Key Arrivals: DF Sergi Gomez (Sevilla), FW Landry Dimata (Anderlecht), FW Alvaro Vadillo (Celta Vigo)
Key Departures: None
Expectations/History: After being relegated in 2019-20, the second club in the city of Barcelona returned to the top flight at the first time of asking by winning the second division. While relegation hurt at the time, it allowed Espanyol to hit the reset button. Young forward Javi Puado has finally been given a run in the first team and scored 12 league goals last season. He won a silver medal at the Olympic Games this summer, along with Espanyol teammate Oscar Gil. They are complemented by an array of players more than capable of performing in LaLiga, like striker Raul de Tomas and midfielder Sergi Darder.
Issues/Challenges: Vicente Moreno took over last summer and did a great job in his first season in charge, leading them out of the second division immediately. He has previous success in that regard, having taken Mallorca into the top flight in 2019, but he’s not yet cracked LaLiga. With Mallorca, he was relegated at the first attempt and the challenge now is to avoid a repeat of that with Espanyol. — Marsden
Lowe’s Prediction: 12th
Marsden’s Prediction: 13th
Last season: 15th
Key Arrivals: FW Vitolo (Atletico Madrid, loan), DF Stefan Mitrovic (Strasbourg)
Key Departures: FW Angel (Mallorca)
Expectations/History: All change at the Coliseum, where Pepe Bordalas — a man who has a fixation with the Romans — achieved extraordinary things but also where things broke down and, with hindsight, perhaps he stayed a season too long. The new manager is Michel, who is back at the club for the second time and could hardly be more different in approach: from tough to technical.
There will be a shift in style and structure, and there have been personnel changes too, although not many of the starters have departed. (Angel is the exception, although he was often employed off the bench). Expect Carles Alena to be more of a focal point in the middle, and a move to 4-3-3.
Issues/Challenges: How quickly can they shift to a different style? For some of the old guard, it might be a big ask. Looking at the squad, there are still limitations. But for all his commitment to a footballing culture in which he wants the ball and to build attacks, Michel is not naive. He wants a shift. Can he recover Vitolo? If so, he could have a very useful player on his hands, but you can’t help wondering if it may be too late. — Lowe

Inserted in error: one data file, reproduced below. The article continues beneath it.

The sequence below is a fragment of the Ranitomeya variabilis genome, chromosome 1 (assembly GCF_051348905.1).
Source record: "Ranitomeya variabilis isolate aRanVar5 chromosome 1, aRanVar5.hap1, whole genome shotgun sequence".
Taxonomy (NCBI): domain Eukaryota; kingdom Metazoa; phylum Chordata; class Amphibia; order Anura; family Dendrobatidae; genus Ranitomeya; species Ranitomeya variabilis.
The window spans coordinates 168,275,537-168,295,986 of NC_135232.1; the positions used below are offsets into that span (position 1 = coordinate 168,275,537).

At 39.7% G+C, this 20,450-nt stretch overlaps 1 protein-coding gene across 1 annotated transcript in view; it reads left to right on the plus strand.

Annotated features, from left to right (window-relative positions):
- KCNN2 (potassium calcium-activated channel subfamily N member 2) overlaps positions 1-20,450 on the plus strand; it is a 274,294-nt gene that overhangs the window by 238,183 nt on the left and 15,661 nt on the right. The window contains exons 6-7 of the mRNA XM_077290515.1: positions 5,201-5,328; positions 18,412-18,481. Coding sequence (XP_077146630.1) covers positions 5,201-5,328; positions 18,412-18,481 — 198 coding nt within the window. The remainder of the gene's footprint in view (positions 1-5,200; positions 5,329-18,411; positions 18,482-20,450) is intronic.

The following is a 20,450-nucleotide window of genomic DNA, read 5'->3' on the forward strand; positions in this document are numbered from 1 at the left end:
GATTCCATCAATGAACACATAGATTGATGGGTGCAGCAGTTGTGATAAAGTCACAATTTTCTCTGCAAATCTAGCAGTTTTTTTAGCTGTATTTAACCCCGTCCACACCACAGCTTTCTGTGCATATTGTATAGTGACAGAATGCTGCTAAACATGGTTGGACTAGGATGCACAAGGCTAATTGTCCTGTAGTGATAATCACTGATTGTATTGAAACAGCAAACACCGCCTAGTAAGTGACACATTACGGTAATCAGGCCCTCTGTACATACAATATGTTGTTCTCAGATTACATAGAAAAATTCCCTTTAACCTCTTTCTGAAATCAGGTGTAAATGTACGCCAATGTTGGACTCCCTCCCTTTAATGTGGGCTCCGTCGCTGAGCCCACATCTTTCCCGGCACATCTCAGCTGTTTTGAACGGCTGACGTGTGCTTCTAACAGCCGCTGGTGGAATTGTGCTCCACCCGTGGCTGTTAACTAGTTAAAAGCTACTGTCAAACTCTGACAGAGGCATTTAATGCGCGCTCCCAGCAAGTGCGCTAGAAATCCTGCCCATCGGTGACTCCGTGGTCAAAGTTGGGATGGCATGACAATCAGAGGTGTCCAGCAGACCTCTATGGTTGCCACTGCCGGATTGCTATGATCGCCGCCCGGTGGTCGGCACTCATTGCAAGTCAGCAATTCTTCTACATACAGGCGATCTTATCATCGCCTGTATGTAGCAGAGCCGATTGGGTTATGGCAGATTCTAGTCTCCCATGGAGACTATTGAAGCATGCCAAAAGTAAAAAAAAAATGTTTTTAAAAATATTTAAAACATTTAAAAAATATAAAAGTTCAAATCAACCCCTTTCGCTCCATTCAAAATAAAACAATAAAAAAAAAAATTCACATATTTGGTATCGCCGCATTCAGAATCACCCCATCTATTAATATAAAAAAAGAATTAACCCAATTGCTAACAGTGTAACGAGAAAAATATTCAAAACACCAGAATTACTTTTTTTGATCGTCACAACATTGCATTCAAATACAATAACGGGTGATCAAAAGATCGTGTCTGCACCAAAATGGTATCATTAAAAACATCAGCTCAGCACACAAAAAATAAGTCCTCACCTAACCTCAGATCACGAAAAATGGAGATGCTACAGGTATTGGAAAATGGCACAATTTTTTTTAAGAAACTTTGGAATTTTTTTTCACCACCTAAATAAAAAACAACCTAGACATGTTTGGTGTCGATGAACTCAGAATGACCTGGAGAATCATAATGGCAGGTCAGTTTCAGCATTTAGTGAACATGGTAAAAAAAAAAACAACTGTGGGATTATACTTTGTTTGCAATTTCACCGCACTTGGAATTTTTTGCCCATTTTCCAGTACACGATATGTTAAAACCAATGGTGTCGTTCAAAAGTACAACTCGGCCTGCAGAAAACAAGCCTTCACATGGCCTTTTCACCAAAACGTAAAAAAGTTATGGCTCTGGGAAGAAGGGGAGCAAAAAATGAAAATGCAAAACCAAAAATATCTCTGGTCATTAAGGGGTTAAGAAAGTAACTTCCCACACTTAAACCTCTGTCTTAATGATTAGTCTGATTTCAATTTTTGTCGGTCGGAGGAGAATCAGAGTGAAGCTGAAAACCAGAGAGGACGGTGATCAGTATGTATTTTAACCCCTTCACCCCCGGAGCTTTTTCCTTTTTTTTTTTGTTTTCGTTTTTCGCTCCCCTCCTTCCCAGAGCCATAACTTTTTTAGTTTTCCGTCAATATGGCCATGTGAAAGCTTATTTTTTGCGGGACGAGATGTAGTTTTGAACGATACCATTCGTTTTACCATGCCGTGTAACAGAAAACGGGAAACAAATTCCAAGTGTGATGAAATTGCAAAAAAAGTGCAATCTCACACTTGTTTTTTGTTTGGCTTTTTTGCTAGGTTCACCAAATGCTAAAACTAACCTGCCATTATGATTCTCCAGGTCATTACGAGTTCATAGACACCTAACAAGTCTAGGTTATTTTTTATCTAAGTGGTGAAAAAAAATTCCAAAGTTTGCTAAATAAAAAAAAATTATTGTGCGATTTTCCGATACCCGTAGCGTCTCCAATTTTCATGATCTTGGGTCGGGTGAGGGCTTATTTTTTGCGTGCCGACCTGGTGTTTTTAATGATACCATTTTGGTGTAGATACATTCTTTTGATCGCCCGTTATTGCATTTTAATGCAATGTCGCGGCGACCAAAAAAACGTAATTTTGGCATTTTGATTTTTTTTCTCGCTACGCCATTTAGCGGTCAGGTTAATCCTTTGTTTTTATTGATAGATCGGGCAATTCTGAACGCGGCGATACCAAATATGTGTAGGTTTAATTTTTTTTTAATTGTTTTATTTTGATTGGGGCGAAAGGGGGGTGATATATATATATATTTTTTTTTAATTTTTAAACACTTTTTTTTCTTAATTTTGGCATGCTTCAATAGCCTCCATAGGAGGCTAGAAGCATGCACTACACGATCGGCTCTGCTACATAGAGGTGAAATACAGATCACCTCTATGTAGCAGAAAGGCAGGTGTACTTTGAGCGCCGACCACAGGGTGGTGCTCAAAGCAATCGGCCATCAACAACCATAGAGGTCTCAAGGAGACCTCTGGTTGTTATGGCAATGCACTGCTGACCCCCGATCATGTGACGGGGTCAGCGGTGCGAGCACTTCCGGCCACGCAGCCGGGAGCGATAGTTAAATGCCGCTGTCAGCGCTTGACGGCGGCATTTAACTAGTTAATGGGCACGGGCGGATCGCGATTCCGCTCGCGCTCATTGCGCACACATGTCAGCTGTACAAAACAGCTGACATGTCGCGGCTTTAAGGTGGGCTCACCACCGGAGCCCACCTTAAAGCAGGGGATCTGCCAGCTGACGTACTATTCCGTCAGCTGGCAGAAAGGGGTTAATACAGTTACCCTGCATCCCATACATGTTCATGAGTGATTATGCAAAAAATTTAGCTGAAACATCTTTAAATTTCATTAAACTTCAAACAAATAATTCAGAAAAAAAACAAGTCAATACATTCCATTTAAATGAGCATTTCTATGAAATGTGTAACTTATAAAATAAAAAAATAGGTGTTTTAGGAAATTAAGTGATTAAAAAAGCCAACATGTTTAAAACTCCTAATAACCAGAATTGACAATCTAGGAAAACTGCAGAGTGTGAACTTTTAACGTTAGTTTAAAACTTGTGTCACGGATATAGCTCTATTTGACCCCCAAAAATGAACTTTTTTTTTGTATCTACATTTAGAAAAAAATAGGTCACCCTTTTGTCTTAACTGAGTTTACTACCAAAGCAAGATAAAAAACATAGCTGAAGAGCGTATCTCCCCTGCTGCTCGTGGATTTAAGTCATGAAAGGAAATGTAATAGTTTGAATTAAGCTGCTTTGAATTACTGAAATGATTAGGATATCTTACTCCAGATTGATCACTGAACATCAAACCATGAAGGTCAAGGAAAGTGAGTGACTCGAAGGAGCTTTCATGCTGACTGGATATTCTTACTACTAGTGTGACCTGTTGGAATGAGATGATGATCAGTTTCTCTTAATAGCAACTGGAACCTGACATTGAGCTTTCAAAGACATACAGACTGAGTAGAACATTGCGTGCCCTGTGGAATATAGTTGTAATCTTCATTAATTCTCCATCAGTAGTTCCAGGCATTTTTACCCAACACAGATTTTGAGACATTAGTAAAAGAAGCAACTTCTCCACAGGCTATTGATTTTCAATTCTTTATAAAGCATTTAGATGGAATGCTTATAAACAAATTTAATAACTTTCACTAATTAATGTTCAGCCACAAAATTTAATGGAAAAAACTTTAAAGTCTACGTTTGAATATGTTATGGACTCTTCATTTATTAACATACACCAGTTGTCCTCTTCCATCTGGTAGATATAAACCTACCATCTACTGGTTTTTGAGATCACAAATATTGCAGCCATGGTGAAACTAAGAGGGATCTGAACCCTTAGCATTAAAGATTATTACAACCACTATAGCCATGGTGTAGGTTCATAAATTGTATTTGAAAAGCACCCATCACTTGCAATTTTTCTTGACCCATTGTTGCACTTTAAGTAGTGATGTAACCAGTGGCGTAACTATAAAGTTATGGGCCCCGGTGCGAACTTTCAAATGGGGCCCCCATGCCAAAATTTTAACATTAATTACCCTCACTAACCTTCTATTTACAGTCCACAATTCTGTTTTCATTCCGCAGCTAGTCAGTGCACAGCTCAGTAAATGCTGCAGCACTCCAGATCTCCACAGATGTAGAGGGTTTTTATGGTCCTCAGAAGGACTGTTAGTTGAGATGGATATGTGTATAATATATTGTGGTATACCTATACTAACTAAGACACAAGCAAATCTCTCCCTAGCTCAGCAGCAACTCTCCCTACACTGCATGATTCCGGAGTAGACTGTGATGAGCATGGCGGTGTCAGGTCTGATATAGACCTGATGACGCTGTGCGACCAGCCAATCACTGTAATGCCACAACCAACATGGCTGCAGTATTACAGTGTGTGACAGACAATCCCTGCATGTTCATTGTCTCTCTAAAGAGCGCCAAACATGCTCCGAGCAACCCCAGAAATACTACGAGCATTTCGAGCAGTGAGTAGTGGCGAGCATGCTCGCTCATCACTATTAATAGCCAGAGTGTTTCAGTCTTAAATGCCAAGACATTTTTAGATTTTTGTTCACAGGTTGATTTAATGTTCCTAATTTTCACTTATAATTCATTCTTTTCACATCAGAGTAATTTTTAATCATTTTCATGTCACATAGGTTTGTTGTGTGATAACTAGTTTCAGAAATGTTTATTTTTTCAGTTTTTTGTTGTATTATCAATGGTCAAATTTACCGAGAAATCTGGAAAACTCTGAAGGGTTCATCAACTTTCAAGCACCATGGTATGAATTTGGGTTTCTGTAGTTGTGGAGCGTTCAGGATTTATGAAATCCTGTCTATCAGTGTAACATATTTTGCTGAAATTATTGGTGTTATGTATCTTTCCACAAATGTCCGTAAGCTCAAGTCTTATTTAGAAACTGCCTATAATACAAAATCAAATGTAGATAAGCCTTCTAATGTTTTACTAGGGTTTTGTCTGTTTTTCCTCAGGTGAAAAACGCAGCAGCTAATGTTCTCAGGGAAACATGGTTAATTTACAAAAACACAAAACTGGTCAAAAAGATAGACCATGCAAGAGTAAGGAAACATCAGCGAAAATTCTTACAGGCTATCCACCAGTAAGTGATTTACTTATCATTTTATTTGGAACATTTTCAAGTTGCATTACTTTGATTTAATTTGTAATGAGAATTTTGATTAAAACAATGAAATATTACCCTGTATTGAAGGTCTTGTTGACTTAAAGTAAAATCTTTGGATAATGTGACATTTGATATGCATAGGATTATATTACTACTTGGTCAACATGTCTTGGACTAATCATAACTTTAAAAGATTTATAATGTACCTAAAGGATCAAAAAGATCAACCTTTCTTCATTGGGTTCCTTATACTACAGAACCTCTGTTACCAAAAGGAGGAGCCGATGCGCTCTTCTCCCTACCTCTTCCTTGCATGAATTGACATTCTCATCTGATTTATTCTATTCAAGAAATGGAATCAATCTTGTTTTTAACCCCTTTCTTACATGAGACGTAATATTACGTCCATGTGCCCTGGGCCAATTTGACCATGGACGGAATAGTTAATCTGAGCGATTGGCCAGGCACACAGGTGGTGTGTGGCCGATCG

Lowe’s Prediction: 15th
Marsden’s Prediction: 12th
Last season: 9th
Key Arrivals: FW Carlos Bacca (Villarreal), MF Monchu (Barcelona)
Key Departures: FW Roberto Soldado (Levante), MF Yangel Herrera (Man City, end of loan) DF Nehuen Perez (Atletico Madrid, end of loan)
Expectations/History: There have been few better stories than Granada in Spain over the past three years. After a two-year absence, they returned to LaLiga in 2019, finishing seventh in their first season back — good enough to qualify for last season’s Europa League. They beat Napoli en route to the quarterfinals, where they lost to Manchester United. Despite being distracted by Europe, they managed a second consecutive top-half finish. However, the man responsible for their recent success, coach Diego Martinez, decided not to renew his contract. The bar, therefore, has been set extremely high for new coach Roberto Moreno.
Issues/Challenges: New coach Moreno has experience at the top level with Barcelona and Spain, but he remains unproven as a head coach. He was highly thought of as one of Luis Enrique’s assistants at Barca and followed him to Spain, whom he briefly managed in 2019 when Luis Enrique took some time off. He was then appointed Monaco coach in 2019, but was sacked after just five wins in 13 games. Can he finally make the step up? — Marsden
Lowe’s Prediction: 16th
Marsden’s Prediction: 14th
Gab Marcotti reacts to Atletico Madrid’s move for Udinese star and Copa America winner Rodrigo De Paul.
Last season: 14th
Key Arrivals: FW Roberto Soldado (Getafe), DF Enric Franquesa (Villarreal)
Key Departures: FW Ruben Rochina (end of contract)
Expectations/History: Capable of the sublime and the ordinary, you never know what you’re going to get with Paco Lopez’s Levante. They won at Madrid and Atletico last season but followed up both wins with draws at home to Granada and Athletic. They also failed to win in their final eight games, which will be a concern when the season begins this weekend. Roberto Soldado has joined from Granada, and it should be fun to watch him in attack with captain Jose Luis Morales.
Issues/Challenges: The pandemic has taken its toll on Levante’s finances and they face a race against time to get their three summer signings registered with LaLiga for the new campaign. As things stand, none of Soldado, Franquesa or Roger Brugue (signed from Segunda Division’s CD Mirandes) have been inscribed for the new campaign. President Quico Catalan says he’s confident it will all be OK, but the clock is ticking. — Marsden
Lowe’s Prediction: 10th
Marsden’s Prediction: 11th
Last season: 2nd in Segunda Division, promoted
Key Arrivals: FW Angel (Getafe), DF Pablo Maffeo (Stuttgart, loan), FW Victor Mollejo (Atletico Madrid, loan), DF Jaume Costa (Villarreal)
Key Departures: FW Amath Ndiaye (Getafe, end of loan)
Expectations/History: Back after a year away, having performed superbly in the second division under Luis Garcia, the coach who was keen to return to Spain after a spell in China. Charismatic, clear and experienced, yet close to his players, he oversaw an impressive return but knows that survival is a different matter.